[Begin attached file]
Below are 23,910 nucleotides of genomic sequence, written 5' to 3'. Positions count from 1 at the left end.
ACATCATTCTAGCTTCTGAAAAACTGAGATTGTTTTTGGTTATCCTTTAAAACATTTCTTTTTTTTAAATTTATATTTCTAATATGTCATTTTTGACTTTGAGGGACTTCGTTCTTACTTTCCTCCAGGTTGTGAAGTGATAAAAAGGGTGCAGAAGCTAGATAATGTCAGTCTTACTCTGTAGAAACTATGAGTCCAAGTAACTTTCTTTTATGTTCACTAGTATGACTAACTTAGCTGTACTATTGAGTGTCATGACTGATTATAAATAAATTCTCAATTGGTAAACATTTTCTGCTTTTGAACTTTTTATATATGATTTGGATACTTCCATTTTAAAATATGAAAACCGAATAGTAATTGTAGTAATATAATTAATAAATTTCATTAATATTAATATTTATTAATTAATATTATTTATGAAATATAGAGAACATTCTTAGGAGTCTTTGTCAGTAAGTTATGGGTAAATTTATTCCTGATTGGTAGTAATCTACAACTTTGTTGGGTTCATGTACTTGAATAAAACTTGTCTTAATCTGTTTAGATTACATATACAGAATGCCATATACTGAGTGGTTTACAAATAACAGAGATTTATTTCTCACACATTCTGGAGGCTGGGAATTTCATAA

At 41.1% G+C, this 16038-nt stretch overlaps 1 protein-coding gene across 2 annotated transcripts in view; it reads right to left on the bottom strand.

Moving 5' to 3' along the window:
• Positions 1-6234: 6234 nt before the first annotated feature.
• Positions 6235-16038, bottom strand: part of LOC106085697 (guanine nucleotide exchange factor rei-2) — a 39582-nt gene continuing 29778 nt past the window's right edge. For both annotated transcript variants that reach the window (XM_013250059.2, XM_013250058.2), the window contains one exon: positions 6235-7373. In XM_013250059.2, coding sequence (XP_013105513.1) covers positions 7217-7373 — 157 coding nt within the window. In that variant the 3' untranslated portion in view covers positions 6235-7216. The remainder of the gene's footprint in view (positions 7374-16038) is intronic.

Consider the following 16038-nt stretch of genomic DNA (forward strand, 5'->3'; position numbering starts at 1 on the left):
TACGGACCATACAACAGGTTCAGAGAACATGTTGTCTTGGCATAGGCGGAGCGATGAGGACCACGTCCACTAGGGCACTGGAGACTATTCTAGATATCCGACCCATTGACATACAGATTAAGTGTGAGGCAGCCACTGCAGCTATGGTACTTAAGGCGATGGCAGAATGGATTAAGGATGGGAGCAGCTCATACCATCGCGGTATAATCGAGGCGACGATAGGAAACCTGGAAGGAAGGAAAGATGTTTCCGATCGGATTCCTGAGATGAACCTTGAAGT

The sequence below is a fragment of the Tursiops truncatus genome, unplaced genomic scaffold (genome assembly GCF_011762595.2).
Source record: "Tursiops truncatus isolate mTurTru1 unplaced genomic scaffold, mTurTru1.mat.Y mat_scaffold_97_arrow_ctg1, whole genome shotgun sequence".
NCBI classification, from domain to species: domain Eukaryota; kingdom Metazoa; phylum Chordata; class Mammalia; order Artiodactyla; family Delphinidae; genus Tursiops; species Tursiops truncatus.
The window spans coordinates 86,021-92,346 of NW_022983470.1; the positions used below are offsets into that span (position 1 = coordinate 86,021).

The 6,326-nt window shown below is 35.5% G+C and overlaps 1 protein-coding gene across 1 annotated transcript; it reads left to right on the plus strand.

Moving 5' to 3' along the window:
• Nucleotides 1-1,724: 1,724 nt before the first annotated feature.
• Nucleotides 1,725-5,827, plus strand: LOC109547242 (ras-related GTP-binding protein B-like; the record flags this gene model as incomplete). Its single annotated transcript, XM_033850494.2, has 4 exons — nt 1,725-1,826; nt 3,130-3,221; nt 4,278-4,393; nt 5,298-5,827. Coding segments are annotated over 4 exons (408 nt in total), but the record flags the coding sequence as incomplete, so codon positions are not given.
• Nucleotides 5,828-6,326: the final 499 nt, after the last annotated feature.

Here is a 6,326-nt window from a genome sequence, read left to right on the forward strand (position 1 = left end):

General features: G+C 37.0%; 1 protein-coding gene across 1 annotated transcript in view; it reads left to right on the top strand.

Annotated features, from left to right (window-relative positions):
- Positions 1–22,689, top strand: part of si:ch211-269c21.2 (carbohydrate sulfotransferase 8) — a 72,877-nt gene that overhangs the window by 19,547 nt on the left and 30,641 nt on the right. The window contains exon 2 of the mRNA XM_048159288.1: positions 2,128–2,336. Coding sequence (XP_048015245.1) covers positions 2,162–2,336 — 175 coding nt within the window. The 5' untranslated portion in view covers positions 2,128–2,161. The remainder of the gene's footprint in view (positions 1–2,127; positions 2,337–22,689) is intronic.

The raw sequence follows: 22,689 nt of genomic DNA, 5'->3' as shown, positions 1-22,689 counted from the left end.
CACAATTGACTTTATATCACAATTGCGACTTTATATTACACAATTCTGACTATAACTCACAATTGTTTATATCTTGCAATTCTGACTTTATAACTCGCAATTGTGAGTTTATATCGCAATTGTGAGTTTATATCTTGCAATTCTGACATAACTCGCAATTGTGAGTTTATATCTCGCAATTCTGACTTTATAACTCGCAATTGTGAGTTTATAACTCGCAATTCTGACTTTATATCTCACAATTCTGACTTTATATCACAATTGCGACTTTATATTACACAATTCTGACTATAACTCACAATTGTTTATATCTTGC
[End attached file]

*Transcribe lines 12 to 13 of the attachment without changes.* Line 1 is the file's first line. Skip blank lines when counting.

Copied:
The window spans coordinates 86,021-92,346 of NW_022983470.1; the positions used below are offsets into that span (position 1 = coordinate 86,021).

The 6,326-nt window shown below is 35.5% G+C and overlaps 1 protein-coding gene across 1 annotated transcript; it reads left to right on the plus strand.